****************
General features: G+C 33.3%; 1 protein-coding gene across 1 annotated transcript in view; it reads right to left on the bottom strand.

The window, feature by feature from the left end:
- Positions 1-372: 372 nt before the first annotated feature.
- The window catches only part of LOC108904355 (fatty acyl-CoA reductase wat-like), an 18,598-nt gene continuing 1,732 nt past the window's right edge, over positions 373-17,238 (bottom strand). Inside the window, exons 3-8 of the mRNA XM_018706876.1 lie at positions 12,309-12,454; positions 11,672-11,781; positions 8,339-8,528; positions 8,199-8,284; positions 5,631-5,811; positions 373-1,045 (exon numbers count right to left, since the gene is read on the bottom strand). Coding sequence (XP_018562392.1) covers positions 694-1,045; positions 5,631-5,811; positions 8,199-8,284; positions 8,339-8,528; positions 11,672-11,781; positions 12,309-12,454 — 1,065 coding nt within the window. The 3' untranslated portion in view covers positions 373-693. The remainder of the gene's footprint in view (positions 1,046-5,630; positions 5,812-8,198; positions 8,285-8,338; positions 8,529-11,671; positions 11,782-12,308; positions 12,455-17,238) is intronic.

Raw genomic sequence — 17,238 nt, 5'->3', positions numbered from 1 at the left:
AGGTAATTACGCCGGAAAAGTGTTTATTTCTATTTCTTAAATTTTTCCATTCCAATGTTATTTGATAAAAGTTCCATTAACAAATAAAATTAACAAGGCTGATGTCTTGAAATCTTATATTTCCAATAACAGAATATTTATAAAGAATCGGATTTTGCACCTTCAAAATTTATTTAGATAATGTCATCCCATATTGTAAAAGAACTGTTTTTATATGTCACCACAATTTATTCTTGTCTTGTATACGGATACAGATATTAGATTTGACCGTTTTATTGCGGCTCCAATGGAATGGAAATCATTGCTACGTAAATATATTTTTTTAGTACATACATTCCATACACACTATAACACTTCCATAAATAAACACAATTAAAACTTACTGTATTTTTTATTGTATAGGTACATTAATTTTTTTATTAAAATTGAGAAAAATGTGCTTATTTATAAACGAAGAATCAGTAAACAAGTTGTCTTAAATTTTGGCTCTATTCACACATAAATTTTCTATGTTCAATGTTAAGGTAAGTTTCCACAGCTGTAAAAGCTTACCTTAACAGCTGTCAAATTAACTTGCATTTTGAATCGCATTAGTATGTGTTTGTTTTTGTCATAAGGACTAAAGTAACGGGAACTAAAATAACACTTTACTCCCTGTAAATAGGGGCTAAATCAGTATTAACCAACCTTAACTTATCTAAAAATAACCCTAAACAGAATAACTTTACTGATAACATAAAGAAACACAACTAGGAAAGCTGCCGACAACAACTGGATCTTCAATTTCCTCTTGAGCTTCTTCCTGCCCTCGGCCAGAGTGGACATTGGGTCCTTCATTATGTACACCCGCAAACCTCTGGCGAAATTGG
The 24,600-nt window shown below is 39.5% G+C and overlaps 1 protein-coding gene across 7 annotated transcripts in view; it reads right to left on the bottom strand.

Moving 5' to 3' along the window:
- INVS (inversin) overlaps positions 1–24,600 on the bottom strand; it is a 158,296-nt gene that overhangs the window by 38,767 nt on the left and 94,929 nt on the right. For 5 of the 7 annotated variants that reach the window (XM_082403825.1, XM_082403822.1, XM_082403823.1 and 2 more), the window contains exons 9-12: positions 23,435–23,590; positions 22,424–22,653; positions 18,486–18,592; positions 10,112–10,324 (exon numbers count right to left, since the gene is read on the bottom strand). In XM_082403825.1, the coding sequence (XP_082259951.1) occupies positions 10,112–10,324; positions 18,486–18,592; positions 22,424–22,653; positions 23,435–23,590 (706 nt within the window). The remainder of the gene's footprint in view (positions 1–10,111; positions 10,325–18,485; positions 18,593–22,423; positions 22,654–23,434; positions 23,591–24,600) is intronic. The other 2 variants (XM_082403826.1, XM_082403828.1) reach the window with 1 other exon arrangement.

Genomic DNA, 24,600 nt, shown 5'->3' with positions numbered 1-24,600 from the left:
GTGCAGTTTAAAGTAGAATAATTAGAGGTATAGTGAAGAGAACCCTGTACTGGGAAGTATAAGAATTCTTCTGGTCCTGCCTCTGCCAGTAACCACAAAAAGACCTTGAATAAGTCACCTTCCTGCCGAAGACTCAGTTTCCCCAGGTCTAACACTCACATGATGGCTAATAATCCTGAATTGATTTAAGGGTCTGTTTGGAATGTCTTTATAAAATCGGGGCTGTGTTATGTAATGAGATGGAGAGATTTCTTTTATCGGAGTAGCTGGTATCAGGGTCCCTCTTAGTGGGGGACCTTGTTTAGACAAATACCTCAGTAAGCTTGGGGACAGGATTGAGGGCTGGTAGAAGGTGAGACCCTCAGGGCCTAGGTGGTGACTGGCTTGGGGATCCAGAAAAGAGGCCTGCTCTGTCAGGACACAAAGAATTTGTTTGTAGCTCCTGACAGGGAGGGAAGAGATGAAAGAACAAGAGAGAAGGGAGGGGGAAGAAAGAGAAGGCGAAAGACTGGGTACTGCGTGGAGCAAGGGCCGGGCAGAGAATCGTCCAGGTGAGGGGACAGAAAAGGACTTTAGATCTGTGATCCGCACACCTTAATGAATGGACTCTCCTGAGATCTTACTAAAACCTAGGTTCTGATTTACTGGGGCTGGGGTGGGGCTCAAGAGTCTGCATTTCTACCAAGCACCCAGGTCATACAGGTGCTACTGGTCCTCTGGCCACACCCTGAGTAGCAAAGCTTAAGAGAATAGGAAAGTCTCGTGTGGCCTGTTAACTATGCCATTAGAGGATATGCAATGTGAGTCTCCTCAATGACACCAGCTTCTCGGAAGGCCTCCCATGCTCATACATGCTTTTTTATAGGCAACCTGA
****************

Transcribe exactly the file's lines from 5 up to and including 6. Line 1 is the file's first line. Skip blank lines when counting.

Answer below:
Raw genomic sequence — 17,238 nt, 5'->3', positions numbered from 1 at the left:
AGGTAATTACGCCGGAAAAGTGTTTATTTCTATTTCTTAAATTTTTCCATTCCAATGTTATTTGATAAAAGTTCCATTAACAAATAAAATTAACAAGGCTGATGTCTTGAAATCTTATATTTCCAATAACAGAATATTTATAAAGAATCGGATTTTGCACCTTCAAAATTTATTTAGATAATGTCATCCCATATTGTAAAAGAACTGTTTTTATATGTCACCACAATTTATTCTTGTCTTGTATACGGATACAGATATTAGATTTGACCGTTTTATTGCGGCTCCAATGGAATGGAAATCATTGCTACGTAAATATATTTTTTTAGTACATACATTCCATACACACTATAACACTTCCATAAATAAACACAATTAAAACTTACTGTATTTTTTATTGTATAGGTACATTAATTTTTTTATTAAAATTGAGAAAAATGTGCTTATTTATAAACGAAGAATCAGTAAACAAGTTGTCTTAAATTTTGGCTCTATTCACACATAAATTTTCTATGTTCAATGTTAAGGTAAGTTTCCACAGCTGTAAAAGCTTACCTTAACAGCTGTCAAATTAACTTGCATTTTGAATCGCATTAGTATGTGTTTGTTTTTGTCATAAGGACTAAAGTAACGGGAACTAAAATAACACTTTACTCCCTGTAAATAGGGGCTAAATCAGTATTAACCAACCTTAACTTATCTAAAAATAACCCTAAACAGAATAACTTTACTGATAACATAAAGAAACACAACTAGGAAAGCTGCCGACAACAACTGGATCTTCAATTTCCTCTTGAGCTTCTTCCTGCCCTCGGCCAGAGTGGACATTGGGTCCTTCATTATGTACACCCGCAAACCTCTGGCGAAATTGG